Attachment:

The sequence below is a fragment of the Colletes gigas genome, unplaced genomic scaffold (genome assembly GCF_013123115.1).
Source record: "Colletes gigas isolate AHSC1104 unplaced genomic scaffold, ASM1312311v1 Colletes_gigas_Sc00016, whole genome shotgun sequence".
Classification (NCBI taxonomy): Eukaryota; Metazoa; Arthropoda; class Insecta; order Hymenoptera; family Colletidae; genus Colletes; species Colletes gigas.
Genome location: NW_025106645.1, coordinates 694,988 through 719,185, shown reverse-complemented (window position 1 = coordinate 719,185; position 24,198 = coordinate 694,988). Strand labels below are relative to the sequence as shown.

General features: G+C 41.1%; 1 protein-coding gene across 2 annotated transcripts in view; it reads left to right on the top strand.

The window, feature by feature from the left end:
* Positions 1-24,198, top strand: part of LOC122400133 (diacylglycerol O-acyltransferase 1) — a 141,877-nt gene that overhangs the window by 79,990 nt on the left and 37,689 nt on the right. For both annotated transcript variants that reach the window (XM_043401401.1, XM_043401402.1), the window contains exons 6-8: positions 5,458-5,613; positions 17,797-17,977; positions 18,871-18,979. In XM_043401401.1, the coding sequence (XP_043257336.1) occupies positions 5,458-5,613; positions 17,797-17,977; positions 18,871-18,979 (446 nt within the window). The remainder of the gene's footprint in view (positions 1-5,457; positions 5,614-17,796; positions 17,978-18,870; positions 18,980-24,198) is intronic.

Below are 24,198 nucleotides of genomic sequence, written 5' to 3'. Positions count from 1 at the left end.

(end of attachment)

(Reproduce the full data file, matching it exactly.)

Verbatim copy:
The sequence below is a fragment of the Colletes gigas genome, unplaced genomic scaffold (genome assembly GCF_013123115.1).
Source record: "Colletes gigas isolate AHSC1104 unplaced genomic scaffold, ASM1312311v1 Colletes_gigas_Sc00016, whole genome shotgun sequence".
Classification (NCBI taxonomy): Eukaryota; Metazoa; Arthropoda; class Insecta; order Hymenoptera; family Colletidae; genus Colletes; species Colletes gigas.
Genome location: NW_025106645.1, coordinates 694,988 through 719,185, shown reverse-complemented (window position 1 = coordinate 719,185; position 24,198 = coordinate 694,988). Strand labels below are relative to the sequence as shown.

General features: G+C 41.1%; 1 protein-coding gene across 2 annotated transcripts in view; it reads left to right on the top strand.

The window, feature by feature from the left end:
* Positions 1-24,198, top strand: part of LOC122400133 (diacylglycerol O-acyltransferase 1) — a 141,877-nt gene that overhangs the window by 79,990 nt on the left and 37,689 nt on the right. For both annotated transcript variants that reach the window (XM_043401401.1, XM_043401402.1), the window contains exons 6-8: positions 5,458-5,613; positions 17,797-17,977; positions 18,871-18,979. In XM_043401401.1, the coding sequence (XP_043257336.1) occupies positions 5,458-5,613; positions 17,797-17,977; positions 18,871-18,979 (446 nt within the window). The remainder of the gene's footprint in view (positions 1-5,457; positions 5,614-17,796; positions 17,978-18,870; positions 18,980-24,198) is intronic.

Below are 24,198 nucleotides of genomic sequence, written 5' to 3'. Positions count from 1 at the left end.